A new ban for the Chinese social network. On November 13, Nepal, a small country stuck between the Indian and Chinese giants, decided to ban TikTok, a short video sharing application. For what ? Because its content would be detrimental to the “social harmony” of the nation, asserted the Nepalese government. The content published on the platform in fact fuels “religious hatred and violence” while encouraging “sexual abuse”.

According to the authorities, this would even lead to real clashes. Conflicts “between Hindus, Muslims and certain indigenous communities over the slaughter of cows, considered sacred by a large number of Hindus” are said to have started online before turning into real clashes. This would have even pushed the authorities to establish curfews and deploy the police, reports Le Courrier international.

The application would also disrupt “family structures and social relations”, asserted the Minister of Communications and Information Technologies, Rekha Sharma. According to local media, more than 1,600 cases of cybercrime linked to TikTok have also been recorded over the last four years, reports the BBC.

A set of problems highlighted by the Nepalese authorities who therefore took the decision to “immediately” ban the application, following a government decision. And this measure comes only a few days after the new rule requiring social networks to establish “liaison offices” in the country.

The decision did not fail to cause some commotion in the small Asian country. The leader of the Nepalese Congress, Gagan Thapa, who is also part of the coalition government, notably denounced an “attempt to restrict freedom of expression”. Especially since, according to the BBC Media Action report on media use in Nepal, TikTok was the third most used social network in the country. Particularly among the youngest (16-24 years old), almost 81% of whom used it regularly.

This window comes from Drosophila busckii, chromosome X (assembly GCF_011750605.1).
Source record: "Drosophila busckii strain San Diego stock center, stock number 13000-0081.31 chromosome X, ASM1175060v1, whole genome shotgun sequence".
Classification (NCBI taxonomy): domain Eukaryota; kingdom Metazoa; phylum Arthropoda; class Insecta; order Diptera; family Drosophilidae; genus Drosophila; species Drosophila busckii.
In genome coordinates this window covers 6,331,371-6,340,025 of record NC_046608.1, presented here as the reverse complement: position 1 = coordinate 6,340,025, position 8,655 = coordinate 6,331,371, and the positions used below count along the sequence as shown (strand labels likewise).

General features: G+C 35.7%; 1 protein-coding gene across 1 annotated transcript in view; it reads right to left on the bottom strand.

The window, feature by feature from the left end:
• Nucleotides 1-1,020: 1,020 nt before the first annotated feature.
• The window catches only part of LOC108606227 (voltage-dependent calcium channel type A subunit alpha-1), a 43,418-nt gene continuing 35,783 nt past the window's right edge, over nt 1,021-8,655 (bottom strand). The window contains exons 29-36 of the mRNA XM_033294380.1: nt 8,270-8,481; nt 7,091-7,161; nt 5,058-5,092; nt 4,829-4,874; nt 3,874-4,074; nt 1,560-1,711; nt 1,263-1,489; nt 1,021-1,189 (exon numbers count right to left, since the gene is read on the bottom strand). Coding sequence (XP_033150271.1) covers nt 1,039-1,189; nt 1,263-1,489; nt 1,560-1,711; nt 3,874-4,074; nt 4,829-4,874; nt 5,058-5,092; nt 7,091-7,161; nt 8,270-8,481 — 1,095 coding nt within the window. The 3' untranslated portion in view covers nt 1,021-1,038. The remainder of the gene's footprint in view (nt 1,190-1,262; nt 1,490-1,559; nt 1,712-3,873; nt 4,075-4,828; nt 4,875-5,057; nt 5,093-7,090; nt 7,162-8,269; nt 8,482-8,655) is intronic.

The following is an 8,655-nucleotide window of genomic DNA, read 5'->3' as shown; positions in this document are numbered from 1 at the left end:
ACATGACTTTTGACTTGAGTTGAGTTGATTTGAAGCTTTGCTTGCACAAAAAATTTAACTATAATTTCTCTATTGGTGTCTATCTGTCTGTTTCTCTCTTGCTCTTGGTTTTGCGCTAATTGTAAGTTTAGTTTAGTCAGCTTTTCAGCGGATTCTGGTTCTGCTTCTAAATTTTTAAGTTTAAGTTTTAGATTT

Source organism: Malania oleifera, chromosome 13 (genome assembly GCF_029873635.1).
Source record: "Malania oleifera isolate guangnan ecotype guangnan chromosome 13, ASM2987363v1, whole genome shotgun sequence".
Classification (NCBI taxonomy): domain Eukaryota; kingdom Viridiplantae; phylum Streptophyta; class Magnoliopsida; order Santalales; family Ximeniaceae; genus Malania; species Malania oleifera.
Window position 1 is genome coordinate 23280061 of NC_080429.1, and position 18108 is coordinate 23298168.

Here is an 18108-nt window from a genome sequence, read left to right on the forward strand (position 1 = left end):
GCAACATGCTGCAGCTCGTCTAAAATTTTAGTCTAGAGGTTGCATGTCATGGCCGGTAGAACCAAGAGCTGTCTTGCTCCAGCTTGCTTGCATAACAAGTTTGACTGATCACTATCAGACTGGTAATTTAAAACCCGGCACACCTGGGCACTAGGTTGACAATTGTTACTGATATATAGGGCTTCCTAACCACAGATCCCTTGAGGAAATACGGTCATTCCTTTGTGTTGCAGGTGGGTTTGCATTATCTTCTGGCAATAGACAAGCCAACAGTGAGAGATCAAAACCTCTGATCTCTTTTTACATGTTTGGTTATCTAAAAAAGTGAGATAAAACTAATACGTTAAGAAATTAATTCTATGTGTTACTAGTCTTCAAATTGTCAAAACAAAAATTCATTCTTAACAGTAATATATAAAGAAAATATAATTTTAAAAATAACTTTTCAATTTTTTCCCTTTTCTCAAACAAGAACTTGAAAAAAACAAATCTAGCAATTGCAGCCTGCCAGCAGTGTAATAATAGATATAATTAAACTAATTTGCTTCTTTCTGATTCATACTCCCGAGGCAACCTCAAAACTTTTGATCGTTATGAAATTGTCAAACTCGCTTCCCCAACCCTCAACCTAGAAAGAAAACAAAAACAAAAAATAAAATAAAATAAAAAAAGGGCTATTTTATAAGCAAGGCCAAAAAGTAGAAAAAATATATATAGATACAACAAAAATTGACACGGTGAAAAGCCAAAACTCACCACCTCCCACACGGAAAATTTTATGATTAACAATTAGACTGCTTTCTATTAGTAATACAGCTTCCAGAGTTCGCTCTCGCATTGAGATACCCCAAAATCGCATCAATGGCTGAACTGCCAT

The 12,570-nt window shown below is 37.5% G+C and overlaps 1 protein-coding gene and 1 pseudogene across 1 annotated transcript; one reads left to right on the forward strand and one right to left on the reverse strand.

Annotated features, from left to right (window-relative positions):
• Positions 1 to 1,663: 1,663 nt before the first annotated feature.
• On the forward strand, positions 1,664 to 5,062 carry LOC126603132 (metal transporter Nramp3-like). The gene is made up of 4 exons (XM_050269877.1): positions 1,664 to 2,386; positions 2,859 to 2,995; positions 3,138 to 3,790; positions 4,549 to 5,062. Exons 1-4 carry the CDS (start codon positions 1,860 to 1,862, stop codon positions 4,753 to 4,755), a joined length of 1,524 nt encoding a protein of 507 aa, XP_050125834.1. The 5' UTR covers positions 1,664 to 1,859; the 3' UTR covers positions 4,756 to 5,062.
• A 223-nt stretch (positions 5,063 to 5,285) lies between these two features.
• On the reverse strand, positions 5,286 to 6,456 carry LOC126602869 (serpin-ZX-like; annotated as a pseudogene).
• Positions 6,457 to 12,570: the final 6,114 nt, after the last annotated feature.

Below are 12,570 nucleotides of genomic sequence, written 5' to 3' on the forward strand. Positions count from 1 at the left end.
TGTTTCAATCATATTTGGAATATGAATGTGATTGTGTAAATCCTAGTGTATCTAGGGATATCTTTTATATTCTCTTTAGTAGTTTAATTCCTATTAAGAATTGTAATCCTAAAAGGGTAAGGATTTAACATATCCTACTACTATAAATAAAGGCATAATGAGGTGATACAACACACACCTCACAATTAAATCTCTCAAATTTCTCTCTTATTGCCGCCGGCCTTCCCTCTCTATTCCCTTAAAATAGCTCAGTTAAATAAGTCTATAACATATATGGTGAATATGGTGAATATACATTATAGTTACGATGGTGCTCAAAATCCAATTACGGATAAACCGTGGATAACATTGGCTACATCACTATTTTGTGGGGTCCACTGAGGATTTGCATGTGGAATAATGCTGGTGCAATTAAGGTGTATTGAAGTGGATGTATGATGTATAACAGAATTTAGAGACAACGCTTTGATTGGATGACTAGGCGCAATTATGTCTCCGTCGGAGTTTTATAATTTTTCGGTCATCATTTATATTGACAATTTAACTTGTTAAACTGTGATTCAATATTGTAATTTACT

However, Nepal is not the first country to have made this radical choice. Many nations are concerned about the processing of the personal data of their nationals by the Chinese application. Thus, in 2020, India decided to ban it, in addition to ten others. According to the Indian government, these compromised national sovereignty, security and integrity. Montana followed the same path in May 2023, becoming the first American state to make this decision.

Without completely banning the application, other countries have also decided to reduce access to it. The British Parliament notably voted for a provision last March to prohibit access to this application on government devices, citing security reasons. Pakistan, for its part, has temporarily banned it at least four times since October 2020 while Canada and the European Union have placed it under surveillance.